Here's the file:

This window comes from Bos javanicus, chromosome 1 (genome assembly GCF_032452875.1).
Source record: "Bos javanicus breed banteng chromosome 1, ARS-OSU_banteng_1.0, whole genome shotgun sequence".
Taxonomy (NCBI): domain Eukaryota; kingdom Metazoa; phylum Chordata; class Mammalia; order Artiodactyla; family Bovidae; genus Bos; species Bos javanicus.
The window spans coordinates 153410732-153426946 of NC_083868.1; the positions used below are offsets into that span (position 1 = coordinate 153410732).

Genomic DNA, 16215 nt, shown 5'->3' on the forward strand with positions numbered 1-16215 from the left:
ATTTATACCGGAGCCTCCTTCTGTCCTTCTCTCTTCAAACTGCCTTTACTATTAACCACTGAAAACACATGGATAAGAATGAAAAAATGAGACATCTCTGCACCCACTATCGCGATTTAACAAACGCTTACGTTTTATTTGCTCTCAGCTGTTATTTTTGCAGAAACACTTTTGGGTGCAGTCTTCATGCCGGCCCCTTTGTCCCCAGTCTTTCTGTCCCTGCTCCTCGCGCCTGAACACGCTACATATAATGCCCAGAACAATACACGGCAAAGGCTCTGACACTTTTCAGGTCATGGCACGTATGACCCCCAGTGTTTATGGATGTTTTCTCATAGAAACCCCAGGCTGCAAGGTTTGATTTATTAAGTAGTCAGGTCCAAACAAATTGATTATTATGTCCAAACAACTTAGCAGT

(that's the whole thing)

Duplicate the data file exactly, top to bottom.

This window comes from Bos javanicus, chromosome 1 (genome assembly GCF_032452875.1).
Source record: "Bos javanicus breed banteng chromosome 1, ARS-OSU_banteng_1.0, whole genome shotgun sequence".
Taxonomy (NCBI): domain Eukaryota; kingdom Metazoa; phylum Chordata; class Mammalia; order Artiodactyla; family Bovidae; genus Bos; species Bos javanicus.
The window spans coordinates 153410732-153426946 of NC_083868.1; the positions used below are offsets into that span (position 1 = coordinate 153410732).

Genomic DNA, 16215 nt, shown 5'->3' on the forward strand with positions numbered 1-16215 from the left:
ATTTATACCGGAGCCTCCTTCTGTCCTTCTCTCTTCAAACTGCCTTTACTATTAACCACTGAAAACACATGGATAAGAATGAAAAAATGAGACATCTCTGCACCCACTATCGCGATTTAACAAACGCTTACGTTTTATTTGCTCTCAGCTGTTATTTTTGCAGAAACACTTTTGGGTGCAGTCTTCATGCCGGCCCCTTTGTCCCCAGTCTTTCTGTCCCTGCTCCTCGCGCCTGAACACGCTACATATAATGCCCAGAACAATACACGGCAAAGGCTCTGACACTTTTCAGGTCATGGCACGTATGACCCCCAGTGTTTATGGATGTTTTCTCATAGAAACCCCAGGCTGCAAGGTTTGATTTATTAAGTAGTCAGGTCCAAACAAATTGATTATTATGTCCAAACAACTTAGCAGT